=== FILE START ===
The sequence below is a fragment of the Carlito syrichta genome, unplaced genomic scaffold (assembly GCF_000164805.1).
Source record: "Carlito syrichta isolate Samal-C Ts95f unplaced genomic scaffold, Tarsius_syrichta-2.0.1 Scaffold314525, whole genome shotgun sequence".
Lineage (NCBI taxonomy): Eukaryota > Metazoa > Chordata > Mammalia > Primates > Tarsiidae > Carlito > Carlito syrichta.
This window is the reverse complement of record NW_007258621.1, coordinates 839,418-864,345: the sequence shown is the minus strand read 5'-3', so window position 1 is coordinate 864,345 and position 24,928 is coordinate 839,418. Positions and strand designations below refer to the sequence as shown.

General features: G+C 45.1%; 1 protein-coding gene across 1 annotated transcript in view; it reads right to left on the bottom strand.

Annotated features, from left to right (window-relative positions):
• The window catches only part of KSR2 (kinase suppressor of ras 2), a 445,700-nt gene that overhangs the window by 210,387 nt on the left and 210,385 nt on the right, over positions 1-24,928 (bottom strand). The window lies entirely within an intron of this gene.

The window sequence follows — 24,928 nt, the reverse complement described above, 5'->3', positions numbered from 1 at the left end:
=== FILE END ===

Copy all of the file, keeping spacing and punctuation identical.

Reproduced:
The sequence below is a fragment of the Carlito syrichta genome, unplaced genomic scaffold (assembly GCF_000164805.1).
Source record: "Carlito syrichta isolate Samal-C Ts95f unplaced genomic scaffold, Tarsius_syrichta-2.0.1 Scaffold314525, whole genome shotgun sequence".
Lineage (NCBI taxonomy): Eukaryota > Metazoa > Chordata > Mammalia > Primates > Tarsiidae > Carlito > Carlito syrichta.
This window is the reverse complement of record NW_007258621.1, coordinates 839,418-864,345: the sequence shown is the minus strand read 5'-3', so window position 1 is coordinate 864,345 and position 24,928 is coordinate 839,418. Positions and strand designations below refer to the sequence as shown.

General features: G+C 45.1%; 1 protein-coding gene across 1 annotated transcript in view; it reads right to left on the bottom strand.

Annotated features, from left to right (window-relative positions):
• The window catches only part of KSR2 (kinase suppressor of ras 2), a 445,700-nt gene that overhangs the window by 210,387 nt on the left and 210,385 nt on the right, over positions 1-24,928 (bottom strand). The window lies entirely within an intron of this gene.

The window sequence follows — 24,928 nt, the reverse complement described above, 5'->3', positions numbered from 1 at the left end: